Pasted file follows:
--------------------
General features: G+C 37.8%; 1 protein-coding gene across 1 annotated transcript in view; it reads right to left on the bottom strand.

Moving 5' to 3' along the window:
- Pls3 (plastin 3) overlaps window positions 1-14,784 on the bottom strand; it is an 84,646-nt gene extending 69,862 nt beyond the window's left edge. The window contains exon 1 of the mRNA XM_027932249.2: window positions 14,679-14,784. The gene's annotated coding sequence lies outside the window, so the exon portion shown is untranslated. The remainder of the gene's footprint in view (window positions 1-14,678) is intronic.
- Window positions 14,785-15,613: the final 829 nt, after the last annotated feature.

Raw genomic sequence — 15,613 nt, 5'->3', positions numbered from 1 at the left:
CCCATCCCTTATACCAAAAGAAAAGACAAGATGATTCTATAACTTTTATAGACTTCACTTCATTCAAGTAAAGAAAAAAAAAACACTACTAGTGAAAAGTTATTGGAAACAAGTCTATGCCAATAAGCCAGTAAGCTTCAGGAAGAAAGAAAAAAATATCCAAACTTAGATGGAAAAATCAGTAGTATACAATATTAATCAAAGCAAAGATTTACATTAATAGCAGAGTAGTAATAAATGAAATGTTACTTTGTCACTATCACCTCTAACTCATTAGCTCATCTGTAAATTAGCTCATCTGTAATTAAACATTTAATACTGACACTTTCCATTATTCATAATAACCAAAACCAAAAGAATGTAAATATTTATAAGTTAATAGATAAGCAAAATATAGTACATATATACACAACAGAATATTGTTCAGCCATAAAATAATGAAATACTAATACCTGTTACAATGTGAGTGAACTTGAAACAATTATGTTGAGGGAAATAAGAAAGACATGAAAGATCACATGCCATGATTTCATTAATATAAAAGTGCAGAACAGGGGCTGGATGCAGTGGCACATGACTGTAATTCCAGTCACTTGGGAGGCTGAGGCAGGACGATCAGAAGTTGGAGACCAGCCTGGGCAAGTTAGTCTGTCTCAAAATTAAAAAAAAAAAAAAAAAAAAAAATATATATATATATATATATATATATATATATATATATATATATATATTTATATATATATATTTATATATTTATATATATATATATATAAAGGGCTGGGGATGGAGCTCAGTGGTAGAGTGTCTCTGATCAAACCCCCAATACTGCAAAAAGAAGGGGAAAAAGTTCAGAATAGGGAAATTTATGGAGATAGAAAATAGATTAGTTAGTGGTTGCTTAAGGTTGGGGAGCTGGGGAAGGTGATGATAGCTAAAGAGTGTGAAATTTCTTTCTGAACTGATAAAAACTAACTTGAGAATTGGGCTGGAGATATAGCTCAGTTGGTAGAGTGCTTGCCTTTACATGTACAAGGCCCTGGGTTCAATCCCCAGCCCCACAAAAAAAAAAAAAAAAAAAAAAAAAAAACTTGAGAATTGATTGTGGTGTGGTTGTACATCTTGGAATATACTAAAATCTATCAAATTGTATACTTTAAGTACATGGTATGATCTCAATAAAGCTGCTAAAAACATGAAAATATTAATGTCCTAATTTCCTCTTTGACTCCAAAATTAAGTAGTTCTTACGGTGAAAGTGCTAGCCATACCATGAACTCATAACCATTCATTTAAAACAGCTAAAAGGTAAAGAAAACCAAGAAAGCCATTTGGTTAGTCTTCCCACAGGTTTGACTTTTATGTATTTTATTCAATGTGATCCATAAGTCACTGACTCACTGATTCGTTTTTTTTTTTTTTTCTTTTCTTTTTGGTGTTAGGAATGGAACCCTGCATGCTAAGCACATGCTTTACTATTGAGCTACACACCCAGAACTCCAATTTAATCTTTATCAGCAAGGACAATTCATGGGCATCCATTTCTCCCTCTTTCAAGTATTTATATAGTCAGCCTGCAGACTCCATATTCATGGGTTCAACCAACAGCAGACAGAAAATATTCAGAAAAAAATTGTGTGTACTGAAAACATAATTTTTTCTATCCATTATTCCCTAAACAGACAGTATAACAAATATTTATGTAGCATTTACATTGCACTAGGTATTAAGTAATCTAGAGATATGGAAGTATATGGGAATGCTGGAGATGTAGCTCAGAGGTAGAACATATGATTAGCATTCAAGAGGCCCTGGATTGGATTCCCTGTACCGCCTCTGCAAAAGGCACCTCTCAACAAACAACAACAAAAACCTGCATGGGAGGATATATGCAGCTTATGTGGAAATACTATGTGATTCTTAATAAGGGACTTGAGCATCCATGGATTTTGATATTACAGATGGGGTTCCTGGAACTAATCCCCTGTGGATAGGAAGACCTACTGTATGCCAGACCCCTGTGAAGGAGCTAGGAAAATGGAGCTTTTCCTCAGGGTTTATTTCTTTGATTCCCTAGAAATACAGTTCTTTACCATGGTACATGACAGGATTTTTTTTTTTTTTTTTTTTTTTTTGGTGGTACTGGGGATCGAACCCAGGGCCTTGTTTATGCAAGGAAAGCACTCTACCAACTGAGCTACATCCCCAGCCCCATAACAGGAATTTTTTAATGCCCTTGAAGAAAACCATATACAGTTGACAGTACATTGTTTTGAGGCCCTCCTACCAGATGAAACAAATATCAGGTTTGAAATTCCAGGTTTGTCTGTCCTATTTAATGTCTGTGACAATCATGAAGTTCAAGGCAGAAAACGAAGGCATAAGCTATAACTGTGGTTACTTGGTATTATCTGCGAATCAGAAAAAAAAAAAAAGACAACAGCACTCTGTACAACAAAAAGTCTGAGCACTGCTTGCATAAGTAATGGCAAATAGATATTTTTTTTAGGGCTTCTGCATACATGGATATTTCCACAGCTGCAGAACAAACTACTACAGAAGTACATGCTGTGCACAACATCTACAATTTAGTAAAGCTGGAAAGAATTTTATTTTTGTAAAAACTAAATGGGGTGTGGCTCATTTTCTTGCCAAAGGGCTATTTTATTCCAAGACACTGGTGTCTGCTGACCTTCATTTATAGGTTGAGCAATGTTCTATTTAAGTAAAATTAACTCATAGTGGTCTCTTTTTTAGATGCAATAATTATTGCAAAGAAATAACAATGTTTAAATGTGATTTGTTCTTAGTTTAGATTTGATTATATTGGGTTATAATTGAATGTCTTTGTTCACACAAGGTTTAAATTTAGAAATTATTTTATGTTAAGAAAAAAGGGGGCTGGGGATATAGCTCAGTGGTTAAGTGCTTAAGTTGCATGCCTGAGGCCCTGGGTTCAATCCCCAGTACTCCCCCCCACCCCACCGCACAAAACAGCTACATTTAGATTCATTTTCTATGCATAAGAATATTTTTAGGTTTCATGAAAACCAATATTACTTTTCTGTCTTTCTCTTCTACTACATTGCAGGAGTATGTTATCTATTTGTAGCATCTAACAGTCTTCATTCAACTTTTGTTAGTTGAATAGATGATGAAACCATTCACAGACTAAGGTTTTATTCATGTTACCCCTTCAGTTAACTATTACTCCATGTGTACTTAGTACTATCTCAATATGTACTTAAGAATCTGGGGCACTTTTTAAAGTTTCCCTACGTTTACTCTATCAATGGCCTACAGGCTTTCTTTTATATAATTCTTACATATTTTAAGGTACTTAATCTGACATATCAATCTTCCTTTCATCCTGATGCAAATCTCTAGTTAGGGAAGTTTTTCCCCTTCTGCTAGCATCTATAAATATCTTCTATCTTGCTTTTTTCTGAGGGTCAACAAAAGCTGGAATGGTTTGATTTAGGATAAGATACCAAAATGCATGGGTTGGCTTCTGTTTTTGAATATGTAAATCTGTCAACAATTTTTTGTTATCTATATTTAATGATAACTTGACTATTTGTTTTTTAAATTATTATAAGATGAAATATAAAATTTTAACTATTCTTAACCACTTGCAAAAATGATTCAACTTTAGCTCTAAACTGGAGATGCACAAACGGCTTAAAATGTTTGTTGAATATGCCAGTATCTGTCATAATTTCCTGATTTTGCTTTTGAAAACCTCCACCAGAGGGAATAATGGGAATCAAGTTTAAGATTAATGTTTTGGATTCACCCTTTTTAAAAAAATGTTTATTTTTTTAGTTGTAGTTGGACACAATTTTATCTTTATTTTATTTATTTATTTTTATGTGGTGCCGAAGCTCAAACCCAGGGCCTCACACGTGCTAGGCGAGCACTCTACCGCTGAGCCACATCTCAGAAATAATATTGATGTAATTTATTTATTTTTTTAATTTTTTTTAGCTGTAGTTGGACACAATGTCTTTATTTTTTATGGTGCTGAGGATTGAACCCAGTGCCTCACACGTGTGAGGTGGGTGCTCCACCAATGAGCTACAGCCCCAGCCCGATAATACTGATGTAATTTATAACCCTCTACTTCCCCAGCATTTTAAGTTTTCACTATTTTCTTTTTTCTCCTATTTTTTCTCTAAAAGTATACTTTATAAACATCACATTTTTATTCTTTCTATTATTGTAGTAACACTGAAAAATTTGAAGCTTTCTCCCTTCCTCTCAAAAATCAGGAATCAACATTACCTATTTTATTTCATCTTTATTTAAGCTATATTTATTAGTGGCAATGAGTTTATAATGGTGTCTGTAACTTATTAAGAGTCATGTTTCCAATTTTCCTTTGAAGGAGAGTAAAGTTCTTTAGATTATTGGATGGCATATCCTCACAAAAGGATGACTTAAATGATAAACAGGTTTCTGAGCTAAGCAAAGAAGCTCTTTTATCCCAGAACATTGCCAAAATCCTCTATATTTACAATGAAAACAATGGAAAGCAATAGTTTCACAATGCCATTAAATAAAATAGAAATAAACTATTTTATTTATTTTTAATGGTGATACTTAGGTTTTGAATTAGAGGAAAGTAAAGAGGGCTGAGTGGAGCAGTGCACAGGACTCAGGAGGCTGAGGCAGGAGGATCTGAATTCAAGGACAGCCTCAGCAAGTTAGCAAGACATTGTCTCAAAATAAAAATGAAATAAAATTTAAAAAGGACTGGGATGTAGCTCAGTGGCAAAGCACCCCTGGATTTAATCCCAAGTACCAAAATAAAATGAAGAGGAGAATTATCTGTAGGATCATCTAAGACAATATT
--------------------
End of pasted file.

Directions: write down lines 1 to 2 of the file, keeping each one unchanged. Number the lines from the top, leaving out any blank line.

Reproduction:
General features: G+C 37.8%; 1 protein-coding gene across 1 annotated transcript in view; it reads right to left on the bottom strand.

Moving 5' to 3' along the window: